Return to Table 2 footnote7 referrer

Avobenzone Butyl methoxydibenzoylmethane UVA I ≤ 3%
Ensulizole 2-Phenylbenzimidazole-5-sulfonic acid UVB ≤ 4%
Homosalate Homomenthyl salicylate UVB ≤ 15%
Meradimate
  • Menthyl 2-aminobenzoate
  • Menthyl anthranilate
UVA II ≤ 5%
Octinoxate
  • 2-Ethylhexyl methoxycinnamate
  • Octyl methoxycinnamate
UVB ≤ 7.5%
Octisalate
  • 2-Ethylhexyl salicylate
  • Octyl salicylate
UVB ≤ 5%
Octocrylene 2-Ethylhexyl-2-cyano-3,3 diphenylacrylate UVA II
UVB
≤ 10%
Oxybenzone
  • Benzophenone-3
  • 2-Hydroxy-4-methoxybenzophenone
UVA II
UVB
≤ 6%
Sulisobenzone Benzophenone-4 UVA II
UVB
≤ 10%
Drometrizole trisiloxane Meroxyl XL UVA
UVB
≤ 15%
Enzacamene 4-Methylbenzylidene camphor UVB ≤ 4%
Padimate O Octyl dimethyl PABA UVB ≤ 8%
Ecamsule
  • Mexoryl SX
  • Terephthalylidene dicamphor sulfonic acid
  • 3,3'-(1,4 Phenylenedimethylidene)bis[ 7,7-dimethyl-2- oxobicyclo[2.2.1]heptane-1- methanesulfonic acid
UVA
UVB
≤ 10%
Cinoxate 2-Ethoxyethyl-pmethoxycinnamate UVB ≤ 3%
Diethanolamine methoxycinnamate DEA-methoxycinnamate UVB ≤ 10%
Dioxybenzone
  • Benzophenone-8
  • (2-Hydroxy-4-methoxyphenyl) (2-hydroxyphenyl)methanone
UVA II
UVB
≤ 3%
Triethanolamine salicylate Trolamine salicylate UVB ≤ 12%

Route of administration

Topical

Dosage form(s)

The only acceptable dosage forms are balm, butter, cream, emulsion, gel, lotion, mousse, oil, ointment, powder, paste, spray [including non-pressurized sprays, continuous (bag-on-valve) sprays, and aerosol {non-chlorofluorocarbons (CFC)}-based sprays], stick, and suspension.

Use(s) or Purpose(s)8

Statement(s) to the effect of9:

For all products:

  • Helps prevent sunburn; and
  • Sun Protection Factor "X" or SPF "X"10,11

For products with a critical wavelength of ≥ 370 nm12, the following statement may be made:

Broad Spectrum SPF "X".

For products with a critical wavelength of ≥ 370 nm and SPF ≥ 15, the following statement may be made:

If used as directed with other sun protection measures [see Directions for Use], decreases the risk of skin cancer and early skin aging caused by the sun.

For products that are water resistant13, the following statements may be made:

  • Water/Sweat Resistant [40 minutes]; or
  • Water/Sweat Resistant [80 minutes].

Dose(s)

Subpopulation(s)

Subpopulation does not need to be specified.

Direction(s) for Use14

Statement(s) to the effect of

For all products:
  • Apply liberally/generously (and evenly) 15 minutes before sun exposure;
  • Reapply at least every 2 hours; and
  • For use on children less than 6 months of age, consult a health care practitioner.
For products with a critical wavelength of ≥ 370 nm and SPF ≥ 15:

Sun Protection Measures: Spending time in the sun increases your risk of skin cancer and early skin aging. To decrease this risk, regularly use a sunscreen with a Broad Spectrum SPF value of 15 or higher and other sun protection measures including:

  • limit time in the sun, especially from 10 a.m.-2 p.m.; and
  • wear long-sleeved shirts, pants, hats, and sunglasses.
For products that are non-water resistant:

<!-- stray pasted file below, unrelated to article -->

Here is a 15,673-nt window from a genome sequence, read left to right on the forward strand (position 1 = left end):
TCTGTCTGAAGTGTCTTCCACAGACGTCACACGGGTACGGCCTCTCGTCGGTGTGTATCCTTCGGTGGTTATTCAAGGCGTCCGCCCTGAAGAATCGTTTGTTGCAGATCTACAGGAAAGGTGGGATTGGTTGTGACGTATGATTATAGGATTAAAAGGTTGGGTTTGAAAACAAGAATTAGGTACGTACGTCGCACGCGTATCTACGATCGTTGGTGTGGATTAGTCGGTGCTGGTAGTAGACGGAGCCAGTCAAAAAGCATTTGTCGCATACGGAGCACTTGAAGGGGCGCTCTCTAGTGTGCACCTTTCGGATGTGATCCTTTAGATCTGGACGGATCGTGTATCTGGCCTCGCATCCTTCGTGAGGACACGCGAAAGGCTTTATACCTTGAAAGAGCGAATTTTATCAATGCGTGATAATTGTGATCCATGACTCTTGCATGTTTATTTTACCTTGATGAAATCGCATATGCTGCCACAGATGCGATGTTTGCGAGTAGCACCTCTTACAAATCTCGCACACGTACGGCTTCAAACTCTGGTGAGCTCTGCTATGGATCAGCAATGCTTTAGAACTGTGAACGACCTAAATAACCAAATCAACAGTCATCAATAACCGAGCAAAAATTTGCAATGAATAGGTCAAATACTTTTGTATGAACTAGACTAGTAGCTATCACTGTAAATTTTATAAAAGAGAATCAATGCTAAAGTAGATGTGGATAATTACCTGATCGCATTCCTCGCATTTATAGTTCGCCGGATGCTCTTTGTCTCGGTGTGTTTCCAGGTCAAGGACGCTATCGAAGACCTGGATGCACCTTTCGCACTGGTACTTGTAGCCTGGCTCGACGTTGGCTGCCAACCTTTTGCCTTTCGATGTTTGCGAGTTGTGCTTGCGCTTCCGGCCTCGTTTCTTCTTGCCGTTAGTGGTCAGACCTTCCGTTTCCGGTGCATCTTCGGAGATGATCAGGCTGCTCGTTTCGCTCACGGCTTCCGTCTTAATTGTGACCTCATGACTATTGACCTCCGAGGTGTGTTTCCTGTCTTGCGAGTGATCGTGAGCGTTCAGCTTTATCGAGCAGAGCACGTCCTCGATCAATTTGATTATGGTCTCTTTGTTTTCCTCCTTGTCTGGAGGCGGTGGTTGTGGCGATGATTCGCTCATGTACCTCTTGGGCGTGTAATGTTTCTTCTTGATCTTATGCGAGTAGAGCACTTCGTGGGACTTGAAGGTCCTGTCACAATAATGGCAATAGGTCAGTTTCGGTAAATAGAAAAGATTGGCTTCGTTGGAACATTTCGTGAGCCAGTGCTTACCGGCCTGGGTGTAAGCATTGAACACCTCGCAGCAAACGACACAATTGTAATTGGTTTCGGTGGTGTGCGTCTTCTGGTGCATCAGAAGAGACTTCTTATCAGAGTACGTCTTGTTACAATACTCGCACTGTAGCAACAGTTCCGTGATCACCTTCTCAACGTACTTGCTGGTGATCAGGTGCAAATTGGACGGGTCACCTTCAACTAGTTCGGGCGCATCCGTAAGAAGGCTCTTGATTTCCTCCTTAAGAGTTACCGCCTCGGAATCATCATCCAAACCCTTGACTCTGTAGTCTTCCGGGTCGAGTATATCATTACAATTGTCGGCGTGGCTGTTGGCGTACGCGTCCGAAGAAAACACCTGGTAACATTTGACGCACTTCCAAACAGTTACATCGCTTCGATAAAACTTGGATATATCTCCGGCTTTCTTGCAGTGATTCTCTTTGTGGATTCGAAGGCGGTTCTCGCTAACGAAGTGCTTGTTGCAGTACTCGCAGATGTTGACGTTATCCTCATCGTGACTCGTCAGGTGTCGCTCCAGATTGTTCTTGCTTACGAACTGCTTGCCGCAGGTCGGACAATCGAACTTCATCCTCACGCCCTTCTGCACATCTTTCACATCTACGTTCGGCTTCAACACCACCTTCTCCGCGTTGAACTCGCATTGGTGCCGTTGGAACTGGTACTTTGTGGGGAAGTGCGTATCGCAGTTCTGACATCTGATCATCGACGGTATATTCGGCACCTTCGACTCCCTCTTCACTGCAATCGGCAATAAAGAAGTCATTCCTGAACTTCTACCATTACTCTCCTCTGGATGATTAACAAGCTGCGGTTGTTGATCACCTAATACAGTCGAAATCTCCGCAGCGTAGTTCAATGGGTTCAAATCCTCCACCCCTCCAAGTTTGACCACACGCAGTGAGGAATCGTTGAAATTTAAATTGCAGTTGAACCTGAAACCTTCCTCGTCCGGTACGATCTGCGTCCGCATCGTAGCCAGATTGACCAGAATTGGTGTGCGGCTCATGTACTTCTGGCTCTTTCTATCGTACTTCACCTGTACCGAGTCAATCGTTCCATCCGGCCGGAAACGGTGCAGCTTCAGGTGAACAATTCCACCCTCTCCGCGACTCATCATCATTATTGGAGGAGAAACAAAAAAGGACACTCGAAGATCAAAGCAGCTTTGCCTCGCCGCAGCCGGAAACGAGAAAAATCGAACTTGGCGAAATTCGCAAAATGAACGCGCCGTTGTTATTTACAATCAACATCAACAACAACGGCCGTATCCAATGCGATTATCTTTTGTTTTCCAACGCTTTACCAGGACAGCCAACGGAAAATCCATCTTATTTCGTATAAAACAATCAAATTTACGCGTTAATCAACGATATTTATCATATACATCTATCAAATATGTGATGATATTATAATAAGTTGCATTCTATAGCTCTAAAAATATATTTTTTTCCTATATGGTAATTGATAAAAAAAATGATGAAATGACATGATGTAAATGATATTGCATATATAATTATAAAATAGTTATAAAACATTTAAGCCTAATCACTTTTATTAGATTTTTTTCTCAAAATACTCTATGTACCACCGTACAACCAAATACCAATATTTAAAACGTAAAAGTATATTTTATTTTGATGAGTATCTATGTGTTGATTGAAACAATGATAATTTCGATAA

Use a water resistant sunscreen if swimming or sweating.

For products that are water resistant:
  • Reapply after 40 [or 80] minutes of swimming or sweating; and
  • Reapply immediately after towel drying.
For products that are applied to the lips:

Reapply after eating or drinking.

For spray products15
  • Spray liberally/generously and spread evenly by hand 15 minutes before sun exposure16
  • Hold container 4 to 6 inches from the skin to apply;
  • Do not spray directly onto face. Spray on hands then apply to face;
  • Do not apply in windy conditions;
  • Use in a well-ventilated area; and
  • Avoid inhaling or exposing others to spray.

Duration(s) of Use

No statement is required.

Risk information17

Cautions and Warning(s)

Statement(s) to the effect of

For all products:

  • For external use only;
  • Do not use on damaged or broken skin;
  • If rash occurs, discontinue use and consult a health care practitioner;
  • When using this product keep out of eyes. Rinse with water to remove; and
  • Keep out of reach of children. If swallowed, get medical help or contact a Poison Control Center right away.
For products without a critical wavelength of ≥ 370 nm or with SPF value of < 15:

Skin Cancer/Skin Aging Alert: Spending time in the sun increases your risk of skin cancer and early skin aging. This product has been shown only to help prevent sunburn, not skin cancer or early skin aging.

Contraindication(s)

No statement required.

Known Adverse Reaction(s)

No statement required.

Non-medicinal ingredients

Ingredients must be chosen from the current Natural Health Products Ingredients Database18 and must meet the limitations outlined in that database, the Food and Drugs Regulations (FDR)19, the Herbs used as Non-medicinal Ingredients in Nonprescription Drugs for Human Use20, and/or the current Cosmetic Ingredient Hotlist21, when relevant.

Specifications

For all products:

The requirements described in the FDR or the Natural Health Products Regulations22, as applicable, must be met.

When applicable, the medicinal ingredient(s) should comply with the specifications outlined in the associated monograph from the standards listed on Schedule B to the Food and Drugs Act23.

For products containing medicinal ingredients from Table 1 only: